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Feminist Activism for the College Grrl
By Lisa Covington


Feminism Comes In All Colors

Imagine: you’re in grade school where no one looks like you “How can I fit in? Why don’t I look like everyone else?” These questions would constantly be in mind. One day, you are on the playground, hoping to make friends when asked if you could play, instead of hearing ‘yes’, you were told, “You can’t play with us. You know how if you leave bread in the toaster too long, it burns. You are burnt toast.” Now you know why you don’t fit in. This is an experience very close to me and I became ashamed of my appearance because it caused exclusion.

Webster’s Dictionary defines feminism is defined as the "political, economic and social equality of the sexes”. Inclusion is the key behind this and by recognizing classism, racism, sexism and the other -isms, we can create an inclusive environment.

‘Burnt toast’ is a harsh reality that many women of color experience on a daily basis. This has allowed me to believe that we all have hurdles in our lives, but they vary. Recognizing difference is the best way to start building bridges. On campus, the one way to connect with people of color is to attend meetings of the Black Student Union, visit Minority Student Services, International Student Center or Ethic Affairs to see programs available and discuss issues that are important to women of any race. Coordinate events that focus on common ground and the inclusion of all races by having a pay equity bake sale. Have both groups make baked goods to sell in your Student Union. (At Clarion, our best seller was ‘interracial rice crispie treats’ made of cocoa crispies and rice crispies!) Make a list of prices for men and women of as many races by researching salaries with the National Committee on Pay Equity or the National Organization for Women (NOW). In 2004, NOW found that for every dollar a white male made, latina women make .58, black women make .69 and white women made .76. The FMLA at Clarion had students select a random race and sex out of a bowl in order to determine the price they paid. Consider having a follow up discussion with any event in order to create dialogue around this issue. Even though you may start talking about the pay gap, you may find you are connecting or disagreeing on another topic.

One common ground issue is the availability of emergency contraception (EC). Creating a campaign on this issue would allow for women to share their experiences with access to birth control. The Feminist Majority Foundation provided the feminist group at Clarion with plenty of materials, stickers and leaflets to give to share with our campus community. Perhaps connecting with your local Planned Parenthood or on-campus health center to educate women on the availability of EC will spread the word and create a dialogue around reproductive options.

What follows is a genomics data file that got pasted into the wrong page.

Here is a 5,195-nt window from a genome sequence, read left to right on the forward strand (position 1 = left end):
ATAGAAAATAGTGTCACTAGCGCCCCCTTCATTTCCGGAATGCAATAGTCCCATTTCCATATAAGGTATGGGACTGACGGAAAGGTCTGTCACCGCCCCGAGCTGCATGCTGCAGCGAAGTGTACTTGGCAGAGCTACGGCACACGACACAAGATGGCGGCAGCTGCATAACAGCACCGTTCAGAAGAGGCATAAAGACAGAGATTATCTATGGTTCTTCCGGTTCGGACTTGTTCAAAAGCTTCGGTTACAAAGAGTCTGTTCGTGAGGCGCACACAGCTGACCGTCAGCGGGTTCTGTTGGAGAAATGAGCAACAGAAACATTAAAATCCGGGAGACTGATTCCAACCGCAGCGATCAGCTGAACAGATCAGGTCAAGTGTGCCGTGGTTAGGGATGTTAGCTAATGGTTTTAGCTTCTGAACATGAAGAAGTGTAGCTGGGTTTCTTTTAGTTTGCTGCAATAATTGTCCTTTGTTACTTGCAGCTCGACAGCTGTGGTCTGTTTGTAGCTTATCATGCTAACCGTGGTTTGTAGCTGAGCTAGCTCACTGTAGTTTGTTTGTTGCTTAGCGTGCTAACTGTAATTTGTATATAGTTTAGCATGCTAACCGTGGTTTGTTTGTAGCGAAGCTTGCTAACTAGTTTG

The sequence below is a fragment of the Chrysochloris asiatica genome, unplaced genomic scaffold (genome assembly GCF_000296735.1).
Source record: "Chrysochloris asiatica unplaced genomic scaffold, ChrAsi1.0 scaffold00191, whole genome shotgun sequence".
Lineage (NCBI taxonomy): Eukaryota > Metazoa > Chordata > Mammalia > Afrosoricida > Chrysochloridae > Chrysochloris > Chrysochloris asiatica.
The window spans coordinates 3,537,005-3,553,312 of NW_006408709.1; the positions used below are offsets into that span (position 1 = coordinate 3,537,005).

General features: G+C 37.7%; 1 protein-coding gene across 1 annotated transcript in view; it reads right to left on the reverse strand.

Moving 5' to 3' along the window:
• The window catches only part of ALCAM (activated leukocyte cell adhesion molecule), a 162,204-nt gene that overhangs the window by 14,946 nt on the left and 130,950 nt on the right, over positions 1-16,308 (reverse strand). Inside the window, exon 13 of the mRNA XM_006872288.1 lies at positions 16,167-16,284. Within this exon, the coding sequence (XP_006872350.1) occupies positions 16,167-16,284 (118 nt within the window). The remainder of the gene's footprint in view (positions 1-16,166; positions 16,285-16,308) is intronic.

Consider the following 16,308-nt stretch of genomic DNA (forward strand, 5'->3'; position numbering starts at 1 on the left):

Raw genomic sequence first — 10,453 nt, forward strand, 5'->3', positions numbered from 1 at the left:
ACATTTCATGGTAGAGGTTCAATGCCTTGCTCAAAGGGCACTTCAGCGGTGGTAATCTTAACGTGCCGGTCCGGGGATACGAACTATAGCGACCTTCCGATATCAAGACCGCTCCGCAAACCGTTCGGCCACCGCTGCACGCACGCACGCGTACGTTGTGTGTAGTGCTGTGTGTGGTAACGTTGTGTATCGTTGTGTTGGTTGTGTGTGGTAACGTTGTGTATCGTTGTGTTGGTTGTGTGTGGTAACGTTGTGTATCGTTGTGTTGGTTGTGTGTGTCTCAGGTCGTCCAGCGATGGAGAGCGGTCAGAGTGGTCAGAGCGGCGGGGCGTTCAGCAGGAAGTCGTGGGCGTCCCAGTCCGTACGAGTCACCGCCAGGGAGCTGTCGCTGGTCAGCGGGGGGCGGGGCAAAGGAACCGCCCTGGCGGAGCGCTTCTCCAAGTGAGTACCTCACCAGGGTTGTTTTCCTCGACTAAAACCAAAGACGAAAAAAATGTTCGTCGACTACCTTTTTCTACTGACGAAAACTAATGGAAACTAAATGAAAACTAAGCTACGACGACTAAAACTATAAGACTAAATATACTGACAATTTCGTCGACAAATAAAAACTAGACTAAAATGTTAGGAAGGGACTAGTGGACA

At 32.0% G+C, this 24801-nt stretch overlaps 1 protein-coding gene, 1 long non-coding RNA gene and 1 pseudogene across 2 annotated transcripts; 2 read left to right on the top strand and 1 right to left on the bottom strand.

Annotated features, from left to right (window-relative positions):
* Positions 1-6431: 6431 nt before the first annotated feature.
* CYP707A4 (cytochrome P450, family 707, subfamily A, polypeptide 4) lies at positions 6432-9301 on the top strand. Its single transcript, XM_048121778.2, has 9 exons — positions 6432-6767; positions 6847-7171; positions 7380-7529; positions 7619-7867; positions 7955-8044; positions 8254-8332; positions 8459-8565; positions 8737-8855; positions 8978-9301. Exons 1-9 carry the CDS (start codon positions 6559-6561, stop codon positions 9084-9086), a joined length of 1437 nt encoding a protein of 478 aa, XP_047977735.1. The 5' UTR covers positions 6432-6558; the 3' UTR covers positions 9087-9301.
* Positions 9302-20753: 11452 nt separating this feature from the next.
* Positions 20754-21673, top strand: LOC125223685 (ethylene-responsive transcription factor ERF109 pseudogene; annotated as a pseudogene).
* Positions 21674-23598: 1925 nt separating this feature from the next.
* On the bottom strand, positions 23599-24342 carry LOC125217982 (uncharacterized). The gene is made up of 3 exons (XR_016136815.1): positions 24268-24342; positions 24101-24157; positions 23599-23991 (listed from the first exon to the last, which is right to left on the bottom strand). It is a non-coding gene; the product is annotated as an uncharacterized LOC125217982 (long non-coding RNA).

Even if you attend a school like Clarion University, who boasts a five percent minority population, you are able to create change and connect with like-minded groups. On college campuses, there are often groups that recognize racism exists within our culture, but by exposing sexism existence we are recognizing both are unacceptable and must change. Through my experience with groups such as the NAACP or the Black Student Union, women are the backbone and preside over these organizations; they recognize issues among women of color. Creating a book club that feature an array of authors may help create dialogue and from this dialogue ideas and action can arise, some suggestions are “This Bridge Called My Back” by Cheerie Moraga and Gloria Anzaldua, “Sister Outsider” by Audre Lorde and “Ain’t I a Woman” by bell hooks. A book club can also create a space for women of color to connect with each other.

There must be a bridge for all women to recognize feminist issues and how their individual experiences have impacted their outlook. Sharing our personal stories and creating a community provides a safe place for women of any color. In order to create this community it is necessary to recognize one’s personal struggles as a part of who they are and that may not always be common perspective. We must remember that one person does not represent a group. Feminism allows for a person to be an individual with experiences, not individuals who have the same experience. Share your story and listen to another’s, you may be surprised to find that ‘burnt toast’ exists.


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Lisa Covington is a graduate from Clarion University where she studied Social Change and Women's Studies and founded the only feminist based student organization. She served on the American Association for University Women Student Board and was selected as a top leader for feminist activism by Ms. Magazine. Lisa looks forward to attending graduate school for Women's Studies and working in the healthy development of adolescent girls.


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